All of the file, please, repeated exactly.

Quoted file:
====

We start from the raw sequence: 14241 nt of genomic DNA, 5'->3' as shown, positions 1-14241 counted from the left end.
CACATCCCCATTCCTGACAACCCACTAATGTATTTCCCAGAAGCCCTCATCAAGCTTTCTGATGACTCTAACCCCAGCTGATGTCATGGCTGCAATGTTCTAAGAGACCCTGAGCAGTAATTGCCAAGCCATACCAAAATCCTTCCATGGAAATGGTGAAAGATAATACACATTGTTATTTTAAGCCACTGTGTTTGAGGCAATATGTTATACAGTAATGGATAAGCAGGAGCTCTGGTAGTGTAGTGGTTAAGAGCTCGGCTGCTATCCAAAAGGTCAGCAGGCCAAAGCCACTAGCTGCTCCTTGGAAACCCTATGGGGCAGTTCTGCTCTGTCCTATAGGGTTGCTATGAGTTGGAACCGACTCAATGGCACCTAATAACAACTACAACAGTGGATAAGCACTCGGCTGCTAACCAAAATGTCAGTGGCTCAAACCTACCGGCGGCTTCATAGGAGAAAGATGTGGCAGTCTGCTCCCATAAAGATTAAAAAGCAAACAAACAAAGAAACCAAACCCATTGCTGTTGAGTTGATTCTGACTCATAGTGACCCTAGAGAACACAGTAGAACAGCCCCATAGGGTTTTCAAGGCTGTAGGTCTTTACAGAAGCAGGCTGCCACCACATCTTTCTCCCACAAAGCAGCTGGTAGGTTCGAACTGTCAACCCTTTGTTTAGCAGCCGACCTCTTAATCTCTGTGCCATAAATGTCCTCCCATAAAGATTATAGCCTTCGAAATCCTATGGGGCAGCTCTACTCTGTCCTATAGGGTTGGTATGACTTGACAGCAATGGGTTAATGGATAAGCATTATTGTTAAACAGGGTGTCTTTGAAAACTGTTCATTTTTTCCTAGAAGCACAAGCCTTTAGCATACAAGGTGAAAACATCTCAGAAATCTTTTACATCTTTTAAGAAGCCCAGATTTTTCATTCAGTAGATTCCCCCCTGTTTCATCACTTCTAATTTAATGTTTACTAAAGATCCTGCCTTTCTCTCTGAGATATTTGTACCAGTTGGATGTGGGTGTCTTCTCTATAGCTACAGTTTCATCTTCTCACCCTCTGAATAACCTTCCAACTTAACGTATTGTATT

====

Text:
We start from the raw sequence: 14241 nt of genomic DNA, 5'->3' as shown, positions 1-14241 counted from the left end.
CACATCCCCATTCCTGACAACCCACTAATGTATTTCCCAGAAGCCCTCATCAAGCTTTCTGATGACTCTAACCCCAGCTGATGTCATGGCTGCAATGTTCTAAGAGACCCTGAGCAGTAATTGCCAAGCCATACCAAAATCCTTCCATGGAAATGGTGAAAGATAATACACATTGTTATTTTAAGCCACTGTGTTTGAGGCAATATGTTATACAGTAATGGATAAGCAGGAGCTCTGGTAGTGTAGTGGTTAAGAGCTCGGCTGCTATCCAAAAGGTCAGCAGGCCAAAGCCACTAGCTGCTCCTTGGAAACCCTATGGGGCAGTTCTGCTCTGTCCTATAGGGTTGCTATGAGTTGGAACCGACTCAATGGCACCTAATAACAACTACAACAGTGGATAAGCACTCGGCTGCTAACCAAAATGTCAGTGGCTCAAACCTACCGGCGGCTTCATAGGAGAAAGATGTGGCAGTCTGCTCCCATAAAGATTAAAAAGCAAACAAACAAAGAAACCAAACCCATTGCTGTTGAGTTGATTCTGACTCATAGTGACCCTAGAGAACACAGTAGAACAGCCCCATAGGGTTTTCAAGGCTGTAGGTCTTTACAGAAGCAGGCTGCCACCACATCTTTCTCCCACAAAGCAGCTGGTAGGTTCGAACTGTCAACCCTTTGTTTAGCAGCCGACCTCTTAATCTCTGTGCCATAAATGTCCTCCCATAAAGATTATAGCCTTCGAAATCCTATGGGGCAGCTCTACTCTGTCCTATAGGGTTGGTATGACTTGACAGCAATGGGTTAATGGATAAGCATTATTGTTAAACAGGGTGTCTTTGAAAACTGTTCATTTTTTCCTAGAAGCACAAGCCTTTAGCATACAAGGTGAAAACATCTCAGAAATCTTTTACATCTTTTAAGAAGCCCAGATTTTTCATTCAGTAGATTCCCCCCTGTTTCATCACTTCTAATTTAATGTTTACTAAAGATCCTGCCTTTCTCTCTGAGATATTTGTACCAGTTGGATGTGGGTGTCTTCTCTATAGCTACAGTTTCATCTTCTCACCCTCTGAATAACCTTCCAACTTAACGTATTGTATT